Consideration #4:  JIBC had a huge appetite and appreciation for educational technology, and unlike other institutions I’d worked at previously, there wasn’t a need to sell the importance at the institution, as illustrated by the above anecdote.  There was a greater need to push the envelope, but it took a while to get at the problems that needed to be solved. For example, it took some innovative people in some of our programs to turn me onto mobile (Consideration #6) by putting it into a real professional context (and that’s where the ball really dropped).  As the anecdote hints, the President, and JIBC generally, didn’t feel like the ed tech environment that existed was solving the problems that needed to be solved. But being able to translate this collective dissatisfaction into an articulation of a future direction emerged over time.  This is partly because we hadn’t really unpacked #1.

Consideration #1:  We arrived at a clear articulation of the JIBC learner trajectory through a number of data points.  Institutional data showed that a significant percentage of our students come back to do additional programs and credentials, many of which are very niche, unique kinds of course and programs not offered elsewhere. In other words, we are truly a lifelong learning institution for many of our students, partly because of the kinds of programs we offer.   And because of the kinds of professions and communities that we work with, we know that our students often have a relationship with JIBC before enrolling in our programs. Additionally, one of our research surveys showed data that most of our students are working full time while attending our institution, and age group distribution is fairly equal between 18 and 60+.

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The different data points about our students lead us to the following description of a JIBC student trajectory, where we tried to articulate the student relationship with the JIBC before, during, and after taking a course or a program. This, of course, had important implications for educational technology decisions and innovations, namely, that things that we create or implement should be things that students not only use while they are at JIBC but have direct application and use in the professions or communities in which they work. This is also how we ended up at # 5.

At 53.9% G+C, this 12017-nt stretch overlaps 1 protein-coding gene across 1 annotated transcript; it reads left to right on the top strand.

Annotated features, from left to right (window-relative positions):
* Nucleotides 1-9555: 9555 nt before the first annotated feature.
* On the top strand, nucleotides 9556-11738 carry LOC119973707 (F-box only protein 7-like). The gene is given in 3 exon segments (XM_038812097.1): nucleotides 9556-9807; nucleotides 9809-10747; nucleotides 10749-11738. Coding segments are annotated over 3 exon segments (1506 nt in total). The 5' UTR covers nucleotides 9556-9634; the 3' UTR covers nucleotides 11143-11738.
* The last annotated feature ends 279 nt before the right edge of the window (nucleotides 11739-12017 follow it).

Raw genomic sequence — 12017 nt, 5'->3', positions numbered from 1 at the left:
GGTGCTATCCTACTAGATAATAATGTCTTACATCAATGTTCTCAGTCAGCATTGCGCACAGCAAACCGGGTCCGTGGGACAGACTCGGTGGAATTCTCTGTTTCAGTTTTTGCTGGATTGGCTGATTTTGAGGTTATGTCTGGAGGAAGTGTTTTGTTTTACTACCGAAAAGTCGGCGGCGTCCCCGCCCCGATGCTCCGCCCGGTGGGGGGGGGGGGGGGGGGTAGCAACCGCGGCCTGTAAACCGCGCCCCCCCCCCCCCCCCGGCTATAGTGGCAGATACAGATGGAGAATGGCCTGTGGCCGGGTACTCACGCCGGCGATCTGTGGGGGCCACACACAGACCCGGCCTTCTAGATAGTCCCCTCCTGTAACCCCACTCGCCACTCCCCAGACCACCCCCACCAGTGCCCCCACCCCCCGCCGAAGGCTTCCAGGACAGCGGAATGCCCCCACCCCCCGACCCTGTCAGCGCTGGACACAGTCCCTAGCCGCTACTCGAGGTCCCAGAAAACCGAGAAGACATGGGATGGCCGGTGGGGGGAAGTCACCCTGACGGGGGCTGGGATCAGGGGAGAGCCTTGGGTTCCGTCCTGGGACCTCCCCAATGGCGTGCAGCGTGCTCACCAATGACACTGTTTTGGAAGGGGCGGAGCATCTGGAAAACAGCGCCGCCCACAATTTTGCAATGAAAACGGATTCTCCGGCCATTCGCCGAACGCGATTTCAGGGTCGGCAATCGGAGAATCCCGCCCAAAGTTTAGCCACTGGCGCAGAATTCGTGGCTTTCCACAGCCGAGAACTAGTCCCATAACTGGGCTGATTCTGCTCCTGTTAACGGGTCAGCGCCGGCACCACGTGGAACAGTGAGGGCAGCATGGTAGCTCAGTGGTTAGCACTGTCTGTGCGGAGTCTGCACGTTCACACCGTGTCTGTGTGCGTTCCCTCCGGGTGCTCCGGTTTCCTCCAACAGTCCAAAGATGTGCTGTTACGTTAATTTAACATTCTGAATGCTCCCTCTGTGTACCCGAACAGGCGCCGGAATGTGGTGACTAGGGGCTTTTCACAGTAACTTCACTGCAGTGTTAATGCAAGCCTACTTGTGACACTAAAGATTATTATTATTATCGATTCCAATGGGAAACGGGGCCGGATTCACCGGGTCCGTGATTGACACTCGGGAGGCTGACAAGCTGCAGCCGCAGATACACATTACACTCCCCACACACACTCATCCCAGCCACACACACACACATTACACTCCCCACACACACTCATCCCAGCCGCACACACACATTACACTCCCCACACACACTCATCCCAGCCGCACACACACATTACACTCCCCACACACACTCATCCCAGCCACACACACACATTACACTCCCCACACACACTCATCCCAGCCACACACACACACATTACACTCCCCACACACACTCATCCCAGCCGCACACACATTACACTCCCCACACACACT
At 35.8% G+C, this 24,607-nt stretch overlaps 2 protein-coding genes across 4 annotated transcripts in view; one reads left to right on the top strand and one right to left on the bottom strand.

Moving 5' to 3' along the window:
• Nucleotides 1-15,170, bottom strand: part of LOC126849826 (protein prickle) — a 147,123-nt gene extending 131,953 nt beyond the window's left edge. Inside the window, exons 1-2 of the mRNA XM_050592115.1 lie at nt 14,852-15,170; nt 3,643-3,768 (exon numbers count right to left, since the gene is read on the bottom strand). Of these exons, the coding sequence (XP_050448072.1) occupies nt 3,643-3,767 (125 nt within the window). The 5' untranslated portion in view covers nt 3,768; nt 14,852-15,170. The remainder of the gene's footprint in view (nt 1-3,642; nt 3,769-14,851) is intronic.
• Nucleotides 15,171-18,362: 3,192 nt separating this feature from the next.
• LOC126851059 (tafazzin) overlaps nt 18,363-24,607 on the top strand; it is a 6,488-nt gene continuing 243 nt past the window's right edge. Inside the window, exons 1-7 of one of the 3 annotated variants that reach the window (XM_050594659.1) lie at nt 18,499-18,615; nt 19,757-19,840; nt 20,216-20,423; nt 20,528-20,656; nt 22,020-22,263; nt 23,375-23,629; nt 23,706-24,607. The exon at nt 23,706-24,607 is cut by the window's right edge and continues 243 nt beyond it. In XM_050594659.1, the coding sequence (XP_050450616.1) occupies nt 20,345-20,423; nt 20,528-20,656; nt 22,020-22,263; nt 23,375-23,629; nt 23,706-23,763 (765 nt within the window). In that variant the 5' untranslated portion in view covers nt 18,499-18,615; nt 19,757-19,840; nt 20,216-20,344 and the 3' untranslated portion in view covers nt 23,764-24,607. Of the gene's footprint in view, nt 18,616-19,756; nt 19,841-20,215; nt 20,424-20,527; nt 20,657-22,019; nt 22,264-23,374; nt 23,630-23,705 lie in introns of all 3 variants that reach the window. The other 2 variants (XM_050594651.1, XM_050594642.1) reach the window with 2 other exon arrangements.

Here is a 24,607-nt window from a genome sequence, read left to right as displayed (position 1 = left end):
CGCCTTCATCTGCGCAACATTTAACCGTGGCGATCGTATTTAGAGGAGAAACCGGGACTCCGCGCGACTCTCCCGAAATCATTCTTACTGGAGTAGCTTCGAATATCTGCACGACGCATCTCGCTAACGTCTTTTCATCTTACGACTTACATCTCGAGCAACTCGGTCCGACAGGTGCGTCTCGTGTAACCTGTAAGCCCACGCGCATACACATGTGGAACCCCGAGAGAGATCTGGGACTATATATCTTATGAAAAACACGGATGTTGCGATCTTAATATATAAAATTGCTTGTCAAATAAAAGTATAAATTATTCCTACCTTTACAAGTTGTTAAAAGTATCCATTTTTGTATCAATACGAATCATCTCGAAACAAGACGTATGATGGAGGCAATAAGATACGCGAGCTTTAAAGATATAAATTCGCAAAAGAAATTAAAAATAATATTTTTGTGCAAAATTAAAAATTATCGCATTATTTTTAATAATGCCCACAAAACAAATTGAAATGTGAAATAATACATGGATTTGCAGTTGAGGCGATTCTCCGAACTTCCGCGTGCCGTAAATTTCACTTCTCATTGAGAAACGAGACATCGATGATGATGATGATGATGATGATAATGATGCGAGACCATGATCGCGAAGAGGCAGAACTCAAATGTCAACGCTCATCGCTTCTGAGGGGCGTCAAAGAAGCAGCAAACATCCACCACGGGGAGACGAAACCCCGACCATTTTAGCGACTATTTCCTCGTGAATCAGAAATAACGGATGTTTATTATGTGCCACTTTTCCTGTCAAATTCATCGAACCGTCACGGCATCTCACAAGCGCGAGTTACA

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Consideration #5: In BC we are fortunate to be part of a higher education sector that encourages and supports open, facilitated by BCcampus. Once we had an understanding of #1, the rationale to go open in some areas of our activities was clear. This is really the subject of another post, but using WordPress to make courses and parts of courses available to students at any phase of their learning trajectory ended up being a win for both students and the communities with whom we work.

Our current ed tech/innovation formula:

In some my posts on innovation, I talked about how we didn’t go the flagship innovation initiative route, but instead focused on a few smaller initiatives that have converged. Our new innovation formula -for lack of a better word – ended up being mobile + wordpress + open = innovation*. However it has to be underlined that the context for this is a combination and result of considerations 1-6, which obviously will be variable depending on the institution. This is why I think it’s important to scrutinize both current ed tech environments and the latest innovation flavours of the month, be they e-portfolios, mobile, augmented reality, etc., since it’s quite possible that it doesn’t make sense in a particular institutional context.

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*we also do a lot of scenario-based experiential learning and simulations, but this was already well established at JIBC.